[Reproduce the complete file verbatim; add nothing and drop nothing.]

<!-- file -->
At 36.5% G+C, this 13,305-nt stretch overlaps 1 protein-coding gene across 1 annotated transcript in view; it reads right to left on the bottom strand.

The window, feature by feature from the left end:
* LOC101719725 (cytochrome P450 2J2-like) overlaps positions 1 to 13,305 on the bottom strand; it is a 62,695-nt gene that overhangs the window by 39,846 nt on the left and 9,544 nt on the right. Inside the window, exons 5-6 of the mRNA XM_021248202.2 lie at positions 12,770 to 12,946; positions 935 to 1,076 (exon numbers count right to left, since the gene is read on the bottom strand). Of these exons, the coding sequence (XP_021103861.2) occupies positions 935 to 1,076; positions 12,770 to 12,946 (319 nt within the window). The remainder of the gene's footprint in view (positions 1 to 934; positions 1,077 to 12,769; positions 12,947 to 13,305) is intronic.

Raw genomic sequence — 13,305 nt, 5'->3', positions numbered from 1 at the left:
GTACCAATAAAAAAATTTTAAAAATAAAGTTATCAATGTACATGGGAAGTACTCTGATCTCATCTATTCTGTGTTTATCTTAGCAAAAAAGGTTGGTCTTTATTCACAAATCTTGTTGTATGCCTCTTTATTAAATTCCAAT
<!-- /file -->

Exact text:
At 36.5% G+C, this 13,305-nt stretch overlaps 1 protein-coding gene across 1 annotated transcript in view; it reads right to left on the bottom strand.

The window, feature by feature from the left end:
* LOC101719725 (cytochrome P450 2J2-like) overlaps positions 1 to 13,305 on the bottom strand; it is a 62,695-nt gene that overhangs the window by 39,846 nt on the left and 9,544 nt on the right. Inside the window, exons 5-6 of the mRNA XM_021248202.2 lie at positions 12,770 to 12,946; positions 935 to 1,076 (exon numbers count right to left, since the gene is read on the bottom strand). Of these exons, the coding sequence (XP_021103861.2) occupies positions 935 to 1,076; positions 12,770 to 12,946 (319 nt within the window). The remainder of the gene's footprint in view (positions 1 to 934; positions 1,077 to 12,769; positions 12,947 to 13,305) is intronic.

Raw genomic sequence — 13,305 nt, 5'->3', positions numbered from 1 at the left:
GTACCAATAAAAAAATTTTAAAAATAAAGTTATCAATGTACATGGGAAGTACTCTGATCTCATCTATTCTGTGTTTATCTTAGCAAAAAAGGTTGGTCTTTATTCACAAATCTTGTTGTATGCCTCTTTATTAAATTCCAAT